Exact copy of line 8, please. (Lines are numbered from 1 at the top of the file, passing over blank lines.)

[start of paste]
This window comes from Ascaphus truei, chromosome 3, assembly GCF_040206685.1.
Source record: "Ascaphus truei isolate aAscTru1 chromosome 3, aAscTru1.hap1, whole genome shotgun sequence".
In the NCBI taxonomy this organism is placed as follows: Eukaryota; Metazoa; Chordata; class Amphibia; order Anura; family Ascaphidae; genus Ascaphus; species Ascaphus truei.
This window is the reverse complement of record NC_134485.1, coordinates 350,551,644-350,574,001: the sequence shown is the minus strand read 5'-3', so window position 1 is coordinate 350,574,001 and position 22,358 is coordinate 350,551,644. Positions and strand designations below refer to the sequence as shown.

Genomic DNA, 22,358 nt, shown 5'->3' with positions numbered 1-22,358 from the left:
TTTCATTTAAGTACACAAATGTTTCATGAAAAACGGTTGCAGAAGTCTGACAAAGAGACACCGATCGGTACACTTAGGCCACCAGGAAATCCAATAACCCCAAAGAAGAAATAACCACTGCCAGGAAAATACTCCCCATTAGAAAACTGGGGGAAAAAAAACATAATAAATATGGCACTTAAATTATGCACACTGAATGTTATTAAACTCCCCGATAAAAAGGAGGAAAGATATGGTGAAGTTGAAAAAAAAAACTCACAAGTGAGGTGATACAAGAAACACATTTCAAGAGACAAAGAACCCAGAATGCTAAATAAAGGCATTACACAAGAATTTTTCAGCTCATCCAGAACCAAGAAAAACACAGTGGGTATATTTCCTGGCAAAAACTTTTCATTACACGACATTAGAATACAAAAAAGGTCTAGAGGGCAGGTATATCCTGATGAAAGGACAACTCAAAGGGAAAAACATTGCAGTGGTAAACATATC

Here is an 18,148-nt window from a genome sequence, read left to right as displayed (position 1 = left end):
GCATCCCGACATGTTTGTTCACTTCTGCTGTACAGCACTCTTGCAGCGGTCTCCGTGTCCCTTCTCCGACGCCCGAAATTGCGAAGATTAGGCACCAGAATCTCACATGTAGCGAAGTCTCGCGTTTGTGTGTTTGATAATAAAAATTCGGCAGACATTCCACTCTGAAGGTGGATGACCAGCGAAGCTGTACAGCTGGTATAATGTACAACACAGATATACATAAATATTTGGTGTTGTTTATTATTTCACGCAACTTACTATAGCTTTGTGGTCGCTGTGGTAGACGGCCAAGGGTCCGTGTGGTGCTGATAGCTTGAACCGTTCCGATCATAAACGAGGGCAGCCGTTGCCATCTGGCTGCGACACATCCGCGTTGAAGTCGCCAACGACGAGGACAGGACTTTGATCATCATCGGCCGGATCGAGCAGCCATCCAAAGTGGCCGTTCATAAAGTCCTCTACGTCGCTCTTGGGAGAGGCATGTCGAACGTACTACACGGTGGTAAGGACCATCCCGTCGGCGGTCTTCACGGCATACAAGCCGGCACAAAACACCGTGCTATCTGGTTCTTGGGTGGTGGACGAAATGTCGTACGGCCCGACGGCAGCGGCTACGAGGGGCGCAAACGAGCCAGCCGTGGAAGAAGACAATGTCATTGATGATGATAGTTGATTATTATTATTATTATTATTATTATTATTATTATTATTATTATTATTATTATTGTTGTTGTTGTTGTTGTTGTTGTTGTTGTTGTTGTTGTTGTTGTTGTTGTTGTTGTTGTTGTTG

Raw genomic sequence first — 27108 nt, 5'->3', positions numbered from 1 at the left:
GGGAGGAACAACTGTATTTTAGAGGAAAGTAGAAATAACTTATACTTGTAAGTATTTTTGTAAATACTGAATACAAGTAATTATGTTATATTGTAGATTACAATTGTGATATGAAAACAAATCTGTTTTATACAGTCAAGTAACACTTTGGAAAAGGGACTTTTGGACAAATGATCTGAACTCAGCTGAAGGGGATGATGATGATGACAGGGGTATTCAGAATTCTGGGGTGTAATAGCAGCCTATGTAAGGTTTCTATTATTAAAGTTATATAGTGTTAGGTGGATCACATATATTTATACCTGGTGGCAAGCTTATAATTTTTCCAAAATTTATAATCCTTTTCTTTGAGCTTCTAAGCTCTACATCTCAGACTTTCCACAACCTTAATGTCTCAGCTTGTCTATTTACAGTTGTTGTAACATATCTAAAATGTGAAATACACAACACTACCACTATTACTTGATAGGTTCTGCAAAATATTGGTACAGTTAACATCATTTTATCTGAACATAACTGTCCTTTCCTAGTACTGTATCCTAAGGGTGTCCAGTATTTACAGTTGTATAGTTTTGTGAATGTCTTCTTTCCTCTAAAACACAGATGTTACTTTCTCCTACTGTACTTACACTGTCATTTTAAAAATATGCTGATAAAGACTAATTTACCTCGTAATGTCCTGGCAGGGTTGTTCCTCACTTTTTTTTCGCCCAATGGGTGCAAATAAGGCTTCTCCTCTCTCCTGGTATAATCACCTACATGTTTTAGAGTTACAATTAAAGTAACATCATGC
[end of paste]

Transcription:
GCATCCCGACATGTTTGTTCACTTCTGCTGTACAGCACTCTTGCAGCGGTCTCCGTGTCCCTTCTCCGACGCCCGAAATTGCGAAGATTAGGCACCAGAATCTCACATGTAGCGAAGTCTCGCGTTTGTGTGTTTGATAATAAAAATTCGGCAGACATTCCACTCTGAAGGTGGATGACCAGCGAAGCTGTACAGCTGGTATAATGTACAACACAGATATACATAAATATTTGGTGTTGTTTATTATTTCACGCAACTTACTATAGCTTTGTGGTCGCTGTGGTAGACGGCCAAGGGTCCGTGTGGTGCTGATAGCTTGAACCGTTCCGATCATAAACGAGGGCAGCCGTTGCCATCTGGCTGCGACACATCCGCGTTGAAGTCGCCAACGACGAGGACAGGACTTTGATCATCATCGGCCGGATCGAGCAGCCATCCAAAGTGGCCGTTCATAAAGTCCTCTACGTCGCTCTTGGGAGAGGCATGTCGAACGTACTACACGGTGGTAAGGACCATCCCGTCGGCGGTCTTCACGGCATACAAGCCGGCACAAAACACCGTGCTATCTGGTTCTTGGGTGGTGGACGAAATGTCGTACGGCCCGACGGCAGCGGCTACGAGGGGCGCAAACGAGCCAGCCGTGGAAGAAGACAATGTCATTGATGATGATAGTTGATTATTATTATTATTATTATTATTATTATTATTATTATTATTATTATTATTATTGTTGTTGTTGTTGTTGTTGTTGTTGTTGTTGTTGTTGTTGTTGTTGTTGTTGTTGTTGTTGTTG